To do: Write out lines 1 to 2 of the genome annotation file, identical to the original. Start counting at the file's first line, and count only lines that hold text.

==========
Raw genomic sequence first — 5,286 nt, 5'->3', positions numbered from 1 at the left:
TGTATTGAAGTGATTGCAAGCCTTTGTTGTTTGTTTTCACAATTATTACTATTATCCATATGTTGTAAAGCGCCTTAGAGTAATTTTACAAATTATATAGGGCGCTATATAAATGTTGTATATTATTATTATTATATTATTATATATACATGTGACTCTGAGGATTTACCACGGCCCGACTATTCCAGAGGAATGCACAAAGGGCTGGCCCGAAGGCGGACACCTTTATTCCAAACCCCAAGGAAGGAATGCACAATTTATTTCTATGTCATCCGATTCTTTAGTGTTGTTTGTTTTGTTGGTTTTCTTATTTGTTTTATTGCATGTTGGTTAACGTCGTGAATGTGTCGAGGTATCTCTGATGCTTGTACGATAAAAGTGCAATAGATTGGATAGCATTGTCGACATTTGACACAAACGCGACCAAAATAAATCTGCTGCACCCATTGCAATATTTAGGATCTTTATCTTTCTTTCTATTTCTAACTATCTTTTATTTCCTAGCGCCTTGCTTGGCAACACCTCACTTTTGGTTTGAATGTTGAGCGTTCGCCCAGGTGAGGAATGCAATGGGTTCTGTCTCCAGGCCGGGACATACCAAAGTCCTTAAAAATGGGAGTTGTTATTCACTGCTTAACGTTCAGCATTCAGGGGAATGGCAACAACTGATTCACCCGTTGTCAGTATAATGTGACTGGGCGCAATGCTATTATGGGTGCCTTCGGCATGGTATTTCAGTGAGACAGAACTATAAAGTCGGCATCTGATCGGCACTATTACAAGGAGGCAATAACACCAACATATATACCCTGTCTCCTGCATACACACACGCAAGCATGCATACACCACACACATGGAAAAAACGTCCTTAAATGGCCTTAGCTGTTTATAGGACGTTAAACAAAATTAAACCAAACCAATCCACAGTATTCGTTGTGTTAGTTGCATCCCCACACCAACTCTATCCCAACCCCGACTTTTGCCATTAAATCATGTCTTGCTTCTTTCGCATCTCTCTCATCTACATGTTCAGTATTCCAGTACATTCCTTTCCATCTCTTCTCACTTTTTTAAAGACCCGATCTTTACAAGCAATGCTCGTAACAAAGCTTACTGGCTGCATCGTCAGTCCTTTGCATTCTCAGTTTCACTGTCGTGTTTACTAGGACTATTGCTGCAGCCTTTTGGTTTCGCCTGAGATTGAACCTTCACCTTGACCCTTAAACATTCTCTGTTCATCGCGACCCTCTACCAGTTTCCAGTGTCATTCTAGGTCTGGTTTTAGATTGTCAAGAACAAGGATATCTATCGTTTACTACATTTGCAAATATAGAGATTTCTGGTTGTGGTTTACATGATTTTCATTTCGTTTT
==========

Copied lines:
Raw genomic sequence first — 5,286 nt, 5'->3', positions numbered from 1 at the left:
TGTATTGAAGTGATTGCAAGCCTTTGTTGTTTGTTTTCACAATTATTACTATTATCCATATGTTGTAAAGCGCCTTAGAGTAATTTTACAAATTATATAGGGCGCTATATAAATGTTGTATATTATTATTATTATATTATTATATATACATGTGACTCTGAGGATTTACCACGGCCCGACTATTCCAGAGGAATGCACAAAGGGCTGGCCCGAAGGCGGACACCTTTATTCCAAACCCCAAGGAAGGAATGCACAATTTATTTCTATGTCATCCGATTCTTTAGTGTTGTTTGTTTTGTTGGTTTTCTTATTTGTTTTATTGCATGTTGGTTAACGTCGTGAATGTGTCGAGGTATCTCTGATGCTTGTACGATAAAAGTGCAATAGATTGGATAGCATTGTCGACATTTGACACAAACGCGACCAAAATAAATCTGCTGCACCCATTGCAATATTTAGGATCTTTATCTTTCTTTCTATTTCTAACTATCTTTTATTTCCTAGCGCCTTGCTTGGCAACACCTCACTTTTGGTTTGAATGTTGAGCGTTCGCCCAGGTGAGGAATGCAATGGGTTCTGTCTCCAGGCCGGGACATACCAAAGTCCTTAAAAATGGGAGTTGTTATTCACTGCTTAACGTTCAGCATTCAGGGGAATGGCAACAACTGATTCACCCGTTGTCAGTATAATGTGACTGGGCGCAATGCTATTATGGGTGCCTTCGGCATGGTATTTCAGTGAGACAGAACTATAAAGTCGGCATCTGATCGGCACTATTACAAGGAGGCAATAACACCAACATATATACCCTGTCTCCTGCATACACACACGCAAGCATGCATACACCACACACATGGAAAAAACGTCCTTAAATGGCCTTAGCTGTTTATAGGACGTTAAACAAAATTAAACCAAACCAATCCACAGTATTCGTTGTGTTAGTTGCATCCCCACACCAACTCTATCCCAACCCCGACTTTTGCCATTAAATCATGTCTTGCTTCTTTCGCATCTCTCTCATCTACATGTTCAGTATTCCAGTACATTCCTTTCCATCTCTTCTCACTTTTTTAAAGACCCGATCTTTACAAGCAATGCTCGTAACAAAGCTTACTGGCTGCATCGTCAGTCCTTTGCATTCTCAGTTTCACTGTCGTGTTTACTAGGACTATTGCTGCAGCCTTTTGGTTTCGCCTGAGATTGAACCTTCACCTTGACCCTTAAACATTCTCTGTTCATCGCGACCCTCTACCAGTTTCCAGTGTCATTCTAGGTCTGGTTTTAGATTGTCAAGAACAAGGATATCTATCGTTTACTACATTTGCAAATATAGAGATTTCTGGTTGTGGTTTACATGATTTTCATTTCGTTTT